I’ve been working on an answer to Rob’s question about whether he’s a Christian or not. It’s a surprisingly difficult question to answer — it’s personal, it affects a person, and I’m struggling with it. I’ve also had a trying day personally, so I have to put Rob’s question aside for the rest of today.
Instead, I offer you some thoughts from Roxy, with whom I traveled to Sri Lanka. She’s got some beautifully honest thoughts on not sleepwalking through Advent:
Advent is a time of vigilance, a time of recognizing how much all of life matters, a time (as Virginia Woolf might have put it) of recognizing that “behind the cotton wool is hidden a pattern.”
Advent is not a time to sleep unaware.
The Nature of Our Days
“How are you doing?”
“Oh, good. How are you?”
“Good, good. What’s new?”
“Oh, not much. Just keeping busy.”The human proclivity is neutral. You can see if it even in our interactions—a cultural refusal to admit to anything of purport. Busyness is the best we can come up with—an acceptable (even admirable) state of being. And all the while the world goes by and life goes on under a haze of numbing productivity.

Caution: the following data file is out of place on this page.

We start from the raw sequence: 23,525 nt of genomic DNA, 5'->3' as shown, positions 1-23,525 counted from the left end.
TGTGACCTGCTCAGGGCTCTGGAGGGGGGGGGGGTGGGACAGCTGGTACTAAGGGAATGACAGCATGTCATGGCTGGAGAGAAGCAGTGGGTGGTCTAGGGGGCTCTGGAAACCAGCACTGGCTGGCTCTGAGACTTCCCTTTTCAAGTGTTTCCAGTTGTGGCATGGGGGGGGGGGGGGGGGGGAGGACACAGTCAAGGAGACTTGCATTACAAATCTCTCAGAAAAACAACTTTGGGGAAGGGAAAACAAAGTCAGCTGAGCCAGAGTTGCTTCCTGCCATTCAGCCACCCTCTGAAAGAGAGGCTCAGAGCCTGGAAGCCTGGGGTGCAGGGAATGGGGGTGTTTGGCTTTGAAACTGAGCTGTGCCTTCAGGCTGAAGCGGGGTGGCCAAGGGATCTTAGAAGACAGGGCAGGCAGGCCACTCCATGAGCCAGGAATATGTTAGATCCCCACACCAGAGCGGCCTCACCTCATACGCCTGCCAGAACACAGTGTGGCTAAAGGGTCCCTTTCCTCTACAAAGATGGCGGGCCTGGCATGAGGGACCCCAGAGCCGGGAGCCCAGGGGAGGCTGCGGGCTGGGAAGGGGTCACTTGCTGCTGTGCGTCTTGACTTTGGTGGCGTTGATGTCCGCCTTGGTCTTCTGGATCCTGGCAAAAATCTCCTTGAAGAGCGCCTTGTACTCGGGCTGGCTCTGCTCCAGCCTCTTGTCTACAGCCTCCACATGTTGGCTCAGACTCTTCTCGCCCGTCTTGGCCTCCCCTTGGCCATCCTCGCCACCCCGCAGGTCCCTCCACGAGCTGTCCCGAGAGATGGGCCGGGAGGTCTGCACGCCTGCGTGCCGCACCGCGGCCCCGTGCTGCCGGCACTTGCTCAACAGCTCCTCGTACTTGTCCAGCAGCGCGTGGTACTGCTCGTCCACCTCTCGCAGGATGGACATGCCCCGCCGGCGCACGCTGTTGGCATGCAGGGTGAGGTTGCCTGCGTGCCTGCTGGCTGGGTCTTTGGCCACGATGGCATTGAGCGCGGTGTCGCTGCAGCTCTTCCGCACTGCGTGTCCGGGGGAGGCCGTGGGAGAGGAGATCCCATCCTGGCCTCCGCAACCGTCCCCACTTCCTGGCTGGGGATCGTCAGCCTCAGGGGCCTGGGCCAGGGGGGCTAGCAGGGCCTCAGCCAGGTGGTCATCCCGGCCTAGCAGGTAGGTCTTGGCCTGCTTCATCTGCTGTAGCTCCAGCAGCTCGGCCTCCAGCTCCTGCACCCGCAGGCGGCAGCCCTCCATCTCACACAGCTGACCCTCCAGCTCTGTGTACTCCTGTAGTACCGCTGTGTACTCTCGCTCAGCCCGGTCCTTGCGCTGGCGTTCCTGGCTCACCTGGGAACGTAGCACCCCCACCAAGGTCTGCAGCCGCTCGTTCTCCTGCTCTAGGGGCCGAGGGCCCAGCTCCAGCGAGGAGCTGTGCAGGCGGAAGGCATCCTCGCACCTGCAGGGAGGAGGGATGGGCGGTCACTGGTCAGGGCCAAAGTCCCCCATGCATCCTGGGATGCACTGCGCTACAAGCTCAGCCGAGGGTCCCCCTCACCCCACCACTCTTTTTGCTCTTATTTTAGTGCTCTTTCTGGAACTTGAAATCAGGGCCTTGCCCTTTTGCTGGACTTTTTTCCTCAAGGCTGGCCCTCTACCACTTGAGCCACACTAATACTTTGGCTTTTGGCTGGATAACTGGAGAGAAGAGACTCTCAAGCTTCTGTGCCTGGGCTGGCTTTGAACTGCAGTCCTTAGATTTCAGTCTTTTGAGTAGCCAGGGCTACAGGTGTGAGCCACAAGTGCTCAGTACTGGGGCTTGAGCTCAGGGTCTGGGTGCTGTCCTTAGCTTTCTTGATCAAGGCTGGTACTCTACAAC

“Life is short. It goes fast. One day you’ll wake up and be 65 and wonder where all the time went.” While this may sound familiar, it isn’t inevitable. Years don’t have to fly by without us noticing. We don’t have to be asleep to the significance of every day. Because it’s there. The days do matter—our actions, interactions, relationships, decisions and observations matter, and they matter a lot.
“Be careful, then, how you live—not as unwise but as wise, making the most of every opportunity, because the days are evil” (Ephesians 5:15-16).
But Christianity isn’t the only place you’ll find this theme. Most of the religions—particularly among the mystic traditions—cry out for people to wake up and be conscious. Even the shadows in Plato’s cave are a call to turn and see reality as it is— not to settle for spectral imitations.
Read the rest Awake, Awake, O Sleeper! « roxy composed.